American Majority Action, the conservative group that’s leading the charge against House Speaker Rep. John Boehner (R-OH) continuing in his current position, said Monday evening that Boehner doesn’t have at least 50 percent of his House GOP members’ support for the fiscal cliff deal that Senate leaders and the White House have reportedly cut.
The deal, between Senate Minority Leader Sen. Mitch McConnell (R-KY) and Vice President Joe Biden, reportedly raises spending and hikes taxes on all Americans making more than $450,000. According to AMA, it raises spending by delaying sequester budget cuts.
In an email to reporters late Monday, AMA spokesman Ron Meyer said he’s “heard directly from senior GOP conservative members in the House that Speaker Boehner does not have a majority of support from the GOP caucus–not even close.”
“These sources tell me Boehner has indicated he won’t bring up a plan without 50% GOP support,” Meyer said. “The McConnell-Biden compromise does not meet that threshold.”
AMA was out in front in accurately predicting the failure of Boehner’s fiscal cliff “Plan B” before Christmas – even when House GOP leaders like Majority Leader Eric Cantor and Boehner himself claimed they had the votes to pass it. Boehner ultimately cancelled the scheduled floor vote before the plan would have failed because his own caucus didn’t support his effort.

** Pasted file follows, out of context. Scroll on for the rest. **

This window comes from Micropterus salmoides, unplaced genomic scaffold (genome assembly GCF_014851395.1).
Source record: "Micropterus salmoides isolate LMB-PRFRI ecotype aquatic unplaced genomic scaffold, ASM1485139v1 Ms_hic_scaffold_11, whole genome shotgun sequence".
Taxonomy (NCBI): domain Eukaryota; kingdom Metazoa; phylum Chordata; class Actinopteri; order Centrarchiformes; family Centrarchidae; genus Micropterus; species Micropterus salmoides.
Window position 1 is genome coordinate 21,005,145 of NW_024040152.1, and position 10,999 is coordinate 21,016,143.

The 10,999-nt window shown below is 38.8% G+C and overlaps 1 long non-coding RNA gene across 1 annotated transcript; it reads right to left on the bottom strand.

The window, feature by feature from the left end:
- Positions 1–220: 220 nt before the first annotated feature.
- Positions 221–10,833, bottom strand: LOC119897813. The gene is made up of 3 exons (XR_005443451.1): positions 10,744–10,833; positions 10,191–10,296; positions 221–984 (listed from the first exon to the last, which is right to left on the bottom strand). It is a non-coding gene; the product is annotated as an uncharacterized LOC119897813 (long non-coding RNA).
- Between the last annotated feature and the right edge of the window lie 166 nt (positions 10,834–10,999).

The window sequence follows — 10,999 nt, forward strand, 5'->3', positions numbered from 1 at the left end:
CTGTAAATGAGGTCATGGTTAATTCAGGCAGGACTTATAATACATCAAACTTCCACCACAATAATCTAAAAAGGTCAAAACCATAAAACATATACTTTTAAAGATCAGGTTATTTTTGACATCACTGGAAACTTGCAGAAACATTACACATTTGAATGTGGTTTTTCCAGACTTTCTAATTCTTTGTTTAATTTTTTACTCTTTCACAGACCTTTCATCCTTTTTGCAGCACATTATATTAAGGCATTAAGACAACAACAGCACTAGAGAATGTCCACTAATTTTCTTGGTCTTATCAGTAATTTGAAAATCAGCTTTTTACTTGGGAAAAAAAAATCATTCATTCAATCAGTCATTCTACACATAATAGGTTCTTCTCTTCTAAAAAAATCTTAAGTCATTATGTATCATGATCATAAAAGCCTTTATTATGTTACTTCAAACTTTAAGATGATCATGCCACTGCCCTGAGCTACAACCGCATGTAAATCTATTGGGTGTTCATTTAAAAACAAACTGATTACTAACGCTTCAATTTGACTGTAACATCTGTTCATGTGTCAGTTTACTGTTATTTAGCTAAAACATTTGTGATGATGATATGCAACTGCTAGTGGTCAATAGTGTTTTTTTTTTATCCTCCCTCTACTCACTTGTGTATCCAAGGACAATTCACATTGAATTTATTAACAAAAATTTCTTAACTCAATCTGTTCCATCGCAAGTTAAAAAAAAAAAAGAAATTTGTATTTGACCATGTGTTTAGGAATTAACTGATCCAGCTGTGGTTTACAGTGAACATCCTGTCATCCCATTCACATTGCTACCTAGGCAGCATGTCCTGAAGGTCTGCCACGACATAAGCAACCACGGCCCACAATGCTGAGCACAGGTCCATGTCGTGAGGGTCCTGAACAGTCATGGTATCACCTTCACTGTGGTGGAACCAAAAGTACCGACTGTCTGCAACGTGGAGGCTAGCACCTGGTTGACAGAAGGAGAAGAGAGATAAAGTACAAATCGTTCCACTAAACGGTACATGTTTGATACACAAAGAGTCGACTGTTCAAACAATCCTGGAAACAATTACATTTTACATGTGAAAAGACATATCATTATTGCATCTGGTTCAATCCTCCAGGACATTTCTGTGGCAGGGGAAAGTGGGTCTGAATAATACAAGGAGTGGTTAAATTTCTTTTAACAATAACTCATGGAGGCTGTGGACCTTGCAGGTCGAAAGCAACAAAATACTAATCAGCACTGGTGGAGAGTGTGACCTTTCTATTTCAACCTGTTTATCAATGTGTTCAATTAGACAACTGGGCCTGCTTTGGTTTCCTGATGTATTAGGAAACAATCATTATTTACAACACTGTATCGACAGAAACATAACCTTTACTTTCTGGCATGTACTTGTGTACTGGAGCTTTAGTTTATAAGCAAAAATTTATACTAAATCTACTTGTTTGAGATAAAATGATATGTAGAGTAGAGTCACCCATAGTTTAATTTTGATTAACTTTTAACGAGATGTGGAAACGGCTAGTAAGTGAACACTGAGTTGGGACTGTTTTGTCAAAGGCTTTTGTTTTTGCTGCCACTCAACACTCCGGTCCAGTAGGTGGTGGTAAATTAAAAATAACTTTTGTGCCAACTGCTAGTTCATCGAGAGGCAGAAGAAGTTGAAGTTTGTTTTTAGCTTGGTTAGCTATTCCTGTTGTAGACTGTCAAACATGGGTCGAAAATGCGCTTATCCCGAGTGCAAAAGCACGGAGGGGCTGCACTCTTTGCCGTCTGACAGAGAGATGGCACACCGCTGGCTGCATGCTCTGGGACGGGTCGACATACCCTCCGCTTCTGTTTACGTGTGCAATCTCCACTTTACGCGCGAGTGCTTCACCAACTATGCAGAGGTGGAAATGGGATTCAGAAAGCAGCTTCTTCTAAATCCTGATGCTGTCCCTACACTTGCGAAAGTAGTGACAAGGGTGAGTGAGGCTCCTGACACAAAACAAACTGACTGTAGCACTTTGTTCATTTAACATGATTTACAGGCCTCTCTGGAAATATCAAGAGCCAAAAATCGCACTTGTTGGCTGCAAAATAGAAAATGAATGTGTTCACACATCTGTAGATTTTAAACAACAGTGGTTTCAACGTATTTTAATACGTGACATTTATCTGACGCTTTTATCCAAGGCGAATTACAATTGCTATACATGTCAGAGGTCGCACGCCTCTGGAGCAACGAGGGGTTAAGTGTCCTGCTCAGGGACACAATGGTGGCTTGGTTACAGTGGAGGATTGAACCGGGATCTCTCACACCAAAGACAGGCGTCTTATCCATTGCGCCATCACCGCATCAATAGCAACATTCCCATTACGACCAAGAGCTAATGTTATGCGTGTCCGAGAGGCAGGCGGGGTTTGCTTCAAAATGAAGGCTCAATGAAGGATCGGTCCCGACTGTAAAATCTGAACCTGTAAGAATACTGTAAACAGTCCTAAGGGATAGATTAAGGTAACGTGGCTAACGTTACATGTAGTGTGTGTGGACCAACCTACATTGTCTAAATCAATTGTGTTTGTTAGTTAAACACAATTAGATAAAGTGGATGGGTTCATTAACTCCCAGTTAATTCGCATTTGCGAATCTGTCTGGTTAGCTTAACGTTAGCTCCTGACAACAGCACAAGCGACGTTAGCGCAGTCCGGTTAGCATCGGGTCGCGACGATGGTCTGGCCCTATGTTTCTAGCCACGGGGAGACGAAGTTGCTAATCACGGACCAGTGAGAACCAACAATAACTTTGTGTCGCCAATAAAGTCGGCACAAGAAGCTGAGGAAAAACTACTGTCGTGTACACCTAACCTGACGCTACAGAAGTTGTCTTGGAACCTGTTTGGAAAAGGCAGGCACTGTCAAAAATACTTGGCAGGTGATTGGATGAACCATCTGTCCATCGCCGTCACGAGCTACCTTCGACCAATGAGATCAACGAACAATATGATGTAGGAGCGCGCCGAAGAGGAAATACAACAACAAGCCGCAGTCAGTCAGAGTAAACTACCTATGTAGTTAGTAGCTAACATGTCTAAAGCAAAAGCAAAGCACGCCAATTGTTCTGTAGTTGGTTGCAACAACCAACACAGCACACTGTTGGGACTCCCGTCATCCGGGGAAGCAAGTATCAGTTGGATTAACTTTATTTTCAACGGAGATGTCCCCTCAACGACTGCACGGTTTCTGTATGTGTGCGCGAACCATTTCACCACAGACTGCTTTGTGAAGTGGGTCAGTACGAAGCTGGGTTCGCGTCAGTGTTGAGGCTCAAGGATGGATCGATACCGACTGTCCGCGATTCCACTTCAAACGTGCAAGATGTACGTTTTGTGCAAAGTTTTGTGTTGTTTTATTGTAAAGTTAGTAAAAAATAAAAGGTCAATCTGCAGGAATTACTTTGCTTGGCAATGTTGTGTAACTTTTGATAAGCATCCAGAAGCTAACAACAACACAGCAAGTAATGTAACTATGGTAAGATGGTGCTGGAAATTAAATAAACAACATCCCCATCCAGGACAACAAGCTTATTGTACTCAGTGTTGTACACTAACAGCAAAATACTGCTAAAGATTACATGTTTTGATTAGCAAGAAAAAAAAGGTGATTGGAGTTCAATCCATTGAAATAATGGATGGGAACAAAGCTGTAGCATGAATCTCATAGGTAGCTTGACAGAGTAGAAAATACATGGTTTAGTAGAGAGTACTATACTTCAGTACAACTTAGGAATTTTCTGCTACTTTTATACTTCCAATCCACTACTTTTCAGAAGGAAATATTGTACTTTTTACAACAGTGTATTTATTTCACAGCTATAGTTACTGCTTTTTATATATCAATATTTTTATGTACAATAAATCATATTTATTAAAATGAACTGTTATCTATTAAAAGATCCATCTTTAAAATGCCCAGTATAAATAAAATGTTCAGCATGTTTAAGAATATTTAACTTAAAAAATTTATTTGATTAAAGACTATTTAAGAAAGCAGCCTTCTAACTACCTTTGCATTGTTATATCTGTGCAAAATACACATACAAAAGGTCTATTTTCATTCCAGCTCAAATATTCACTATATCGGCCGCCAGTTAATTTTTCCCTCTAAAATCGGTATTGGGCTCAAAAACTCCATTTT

Citing an anonymous “Democratic source,” Politico reports that the Biden-McConnell deal “includes a two-month delay of the sequester, which had been scheduled to begin on Jan. 2.”
“President Barack Obama spoke with Senate Majority Leader Sen. Harry Reid (D-NV) and House Minority Leader Rep. Nancy Pelosi (D-CA) about the agreement and both leaders have signed off on it, according to the source,” Politico added.
The Senate could vote late Monday on the deal, after–according to the Washington Post–Biden tries to sell it to the Senate Democrats this evening.
If the House is to vote on the deal, it would likely do so on Tuesday–New Year’s Day–meaning the country would technically fly over the fiscal cliff before congressional and White House leaders undid the move before any of the damage set in.